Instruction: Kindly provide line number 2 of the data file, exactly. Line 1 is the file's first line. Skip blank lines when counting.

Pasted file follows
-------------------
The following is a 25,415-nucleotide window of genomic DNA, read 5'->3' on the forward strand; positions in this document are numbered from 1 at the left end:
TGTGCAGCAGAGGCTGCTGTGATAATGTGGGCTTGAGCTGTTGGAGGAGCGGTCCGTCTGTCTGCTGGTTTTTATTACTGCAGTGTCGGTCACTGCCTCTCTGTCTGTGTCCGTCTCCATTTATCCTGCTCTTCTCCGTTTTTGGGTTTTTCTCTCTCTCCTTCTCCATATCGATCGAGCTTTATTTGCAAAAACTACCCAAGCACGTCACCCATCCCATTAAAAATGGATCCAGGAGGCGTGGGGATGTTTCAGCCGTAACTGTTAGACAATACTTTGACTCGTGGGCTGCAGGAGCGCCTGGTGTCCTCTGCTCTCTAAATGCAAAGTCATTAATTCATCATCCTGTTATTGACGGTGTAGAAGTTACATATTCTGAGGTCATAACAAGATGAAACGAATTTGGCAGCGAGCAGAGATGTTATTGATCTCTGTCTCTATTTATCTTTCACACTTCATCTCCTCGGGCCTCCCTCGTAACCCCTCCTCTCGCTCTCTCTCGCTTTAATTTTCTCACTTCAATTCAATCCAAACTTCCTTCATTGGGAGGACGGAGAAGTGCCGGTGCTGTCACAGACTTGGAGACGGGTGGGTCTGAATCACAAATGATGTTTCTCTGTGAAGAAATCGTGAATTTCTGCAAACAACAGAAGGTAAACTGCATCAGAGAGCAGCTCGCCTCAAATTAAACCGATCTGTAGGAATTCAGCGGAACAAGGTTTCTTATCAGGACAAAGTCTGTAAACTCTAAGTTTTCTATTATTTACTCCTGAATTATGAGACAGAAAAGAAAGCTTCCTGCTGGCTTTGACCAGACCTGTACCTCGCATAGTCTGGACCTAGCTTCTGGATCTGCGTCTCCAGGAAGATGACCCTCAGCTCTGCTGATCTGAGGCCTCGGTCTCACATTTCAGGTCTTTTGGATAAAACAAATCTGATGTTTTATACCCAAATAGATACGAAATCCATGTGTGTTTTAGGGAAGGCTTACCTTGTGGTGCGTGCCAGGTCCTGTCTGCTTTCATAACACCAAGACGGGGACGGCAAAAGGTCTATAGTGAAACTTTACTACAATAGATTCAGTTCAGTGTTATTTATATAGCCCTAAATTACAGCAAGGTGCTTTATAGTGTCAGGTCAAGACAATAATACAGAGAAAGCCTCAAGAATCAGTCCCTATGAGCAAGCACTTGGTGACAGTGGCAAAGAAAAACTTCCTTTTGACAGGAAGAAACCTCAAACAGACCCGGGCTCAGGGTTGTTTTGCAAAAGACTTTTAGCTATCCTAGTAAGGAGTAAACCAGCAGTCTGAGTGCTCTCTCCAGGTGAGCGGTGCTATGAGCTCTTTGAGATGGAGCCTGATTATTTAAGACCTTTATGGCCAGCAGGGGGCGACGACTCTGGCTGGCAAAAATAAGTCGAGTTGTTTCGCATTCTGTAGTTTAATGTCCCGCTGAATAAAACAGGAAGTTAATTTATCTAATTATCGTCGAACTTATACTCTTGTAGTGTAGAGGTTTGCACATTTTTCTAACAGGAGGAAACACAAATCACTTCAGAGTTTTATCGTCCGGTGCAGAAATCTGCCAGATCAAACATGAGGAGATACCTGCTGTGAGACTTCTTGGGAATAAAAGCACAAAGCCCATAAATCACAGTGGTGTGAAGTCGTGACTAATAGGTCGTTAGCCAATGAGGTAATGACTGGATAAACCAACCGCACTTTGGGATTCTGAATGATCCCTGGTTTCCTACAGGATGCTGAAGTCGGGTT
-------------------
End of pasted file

TGTGCAGCAGAGGCTGCTGTGATAATGTGGGCTTGAGCTGTTGGAGGAGCGGTCCGTCTGTCTGCTGGTTTTTATTACTGCAGTGTCGGTCACTGCCTCTCTGTCTGTGTCCGTCTCCATTTATCCTGCTCTTCTCCGTTTTTGGGTTTTTCTCTCTCTCCTTCTCCATATCGATCGAGCTTTATTTGCAAAAACTACCCAAGCACGTCACCCATCCCATTAAAAATGGATCCAGGAGGCGTGGGGATGTTTCAGCCGTAACTGTTAGACAATACTTTGACTCGTGGGCTGCAGGAGCGCCTGGTGTCCTCTGCTCTCTAAATGCAAAGTCATTAATTCATCATCCTGTTATTGACGGTGTAGAAGTTACATATTCTGAGGTCATAACAAGATGAAACGAATTTGGCAGCGAGCAGAGATGTTATTGATCTCTGTCTCTATTTATCTTTCACACTTCATCTCCTCGGGCCTCCCTCGTAACCCCTCCTCTCGCTCTCTCTCGCTTTAATTTTCTCACTTCAATTCAATCCAAACTTCCTTCATTGGGAGGACGGAGAAGTGCCGGTGCTGTCACAGACTTGGAGACGGGTGGGTCTGAATCACAAATGATGTTTCTCTGTGAAGAAATCGTGAATTTCTGCAAACAACAGAAGGTAAACTGCATCAGAGAGCAGCTCGCCTCAAATTAAACCGATCTGTAGGAATTCAGCGGAACAAGGTTTCTTATCAGGACAAAGTCTGTAAACTCTAAGTTTTCTATTATTTACTCCTGAATTATGAGACAGAAAAGAAAGCTTCCTGCTGGCTTTGACCAGACCTGTACCTCGCATAGTCTGGACCTAGCTTCTGGATCTGCGTCTCCAGGAAGATGACCCTCAGCTCTGCTGATCTGAGGCCTCGGTCTCACATTTCAGGTCTTTTGGATAAAACAAATCTGATGTTTTATACCCAAATAGATACGAAATCCATGTGTGTTTTAGGGAAGGCTTACCTTGTGGTGCGTGCCAGGTCCTGTCTGCTTTCATAACACCAAGACGGGGACGGCAAAAGGTCTATAGTGAAACTTTACTACAATAGATTCAGTTCAGTGTTATTTATATAGCCCTAAATTACAGCAAGGTGCTTTATAGTGTCAGGTCAAGACAATAATACAGAGAAAGCCTCAAGAATCAGTCCCTATGAGCAAGCACTTGGTGACAGTGGCAAAGAAAAACTTCCTTTTGACAGGAAGAAACCTCAAACAGACCCGGGCTCAGGGTTGTTTTGCAAAAGACTTTTAGCTATCCTAGTAAGGAGTAAACCAGCAGTCTGAGTGCTCTCTCCAGGTGAGCGGTGCTATGAGCTCTTTGAGATGGAGCCTGATTATTTAAGACCTTTATGGCCAGCAGGGGGCGACGACTCTGGCTGGCAAAAATAAGTCGAGTTGTTTCGCATTCTGTAGTTTAATGTCCCGCTGAATAAAACAGGAAGTTAATTTATCTAATTATCGTCGAACTTATACTCTTGTAGTGTAGAGGTTTGCACATTTTTCTAACAGGAGGAAACACAAATCACTTCAGAGTTTTATCGTCCGGTGCAGAAATCTGCCAGATCAAACATGAGGAGATACCTGCTGTGAGACTTCTTGGGAATAAAAGCACAAAGCCCATAAATCACAGTGGTGTGAAGTCGTGACTAATAGGTCGTTAGCCAATGAGGTAATGACTGGATAAACCAACCGCACTTTGGGATTCTGAATGATCCCTGGTTTCCTACAGGATGCTGAAGTCGGGTT